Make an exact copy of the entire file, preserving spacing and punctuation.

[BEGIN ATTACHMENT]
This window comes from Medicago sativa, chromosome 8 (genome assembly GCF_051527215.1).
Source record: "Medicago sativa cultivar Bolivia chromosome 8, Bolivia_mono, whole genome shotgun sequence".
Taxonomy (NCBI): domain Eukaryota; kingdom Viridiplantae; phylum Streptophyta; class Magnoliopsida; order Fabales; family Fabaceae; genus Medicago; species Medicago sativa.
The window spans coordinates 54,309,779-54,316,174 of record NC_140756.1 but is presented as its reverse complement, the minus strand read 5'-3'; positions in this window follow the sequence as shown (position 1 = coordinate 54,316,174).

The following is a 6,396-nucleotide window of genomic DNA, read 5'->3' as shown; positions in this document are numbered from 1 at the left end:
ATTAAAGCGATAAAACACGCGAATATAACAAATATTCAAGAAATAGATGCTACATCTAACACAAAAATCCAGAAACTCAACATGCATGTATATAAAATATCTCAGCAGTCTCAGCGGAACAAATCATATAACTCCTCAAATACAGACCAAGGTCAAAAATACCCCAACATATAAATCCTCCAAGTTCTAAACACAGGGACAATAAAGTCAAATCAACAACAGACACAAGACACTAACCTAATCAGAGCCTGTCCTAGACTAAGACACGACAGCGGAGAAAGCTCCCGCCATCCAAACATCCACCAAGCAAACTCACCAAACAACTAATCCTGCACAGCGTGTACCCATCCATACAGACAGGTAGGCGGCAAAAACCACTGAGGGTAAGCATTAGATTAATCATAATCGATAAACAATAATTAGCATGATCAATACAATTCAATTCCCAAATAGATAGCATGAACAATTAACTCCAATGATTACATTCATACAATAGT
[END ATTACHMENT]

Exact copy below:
This window comes from Medicago sativa, chromosome 8 (genome assembly GCF_051527215.1).
Source record: "Medicago sativa cultivar Bolivia chromosome 8, Bolivia_mono, whole genome shotgun sequence".
Taxonomy (NCBI): domain Eukaryota; kingdom Viridiplantae; phylum Streptophyta; class Magnoliopsida; order Fabales; family Fabaceae; genus Medicago; species Medicago sativa.
The window spans coordinates 54,309,779-54,316,174 of record NC_140756.1 but is presented as its reverse complement, the minus strand read 5'-3'; positions in this window follow the sequence as shown (position 1 = coordinate 54,316,174).

The following is a 6,396-nucleotide window of genomic DNA, read 5'->3' as shown; positions in this document are numbered from 1 at the left end:
ATTAAAGCGATAAAACACGCGAATATAACAAATATTCAAGAAATAGATGCTACATCTAACACAAAAATCCAGAAACTCAACATGCATGTATATAAAATATCTCAGCAGTCTCAGCGGAACAAATCATATAACTCCTCAAATACAGACCAAGGTCAAAAATACCCCAACATATAAATCCTCCAAGTTCTAAACACAGGGACAATAAAGTCAAATCAACAACAGACACAAGACACTAACCTAATCAGAGCCTGTCCTAGACTAAGACACGACAGCGGAGAAAGCTCCCGCCATCCAAACATCCACCAAGCAAACTCACCAAACAACTAATCCTGCACAGCGTGTACCCATCCATACAGACAGGTAGGCGGCAAAAACCACTGAGGGTAAGCATTAGATTAATCATAATCGATAAACAATAATTAGCATGATCAATACAATTCAATTCCCAAATAGATAGCATGAACAATTAACTCCAATGATTACATTCATACAATAGT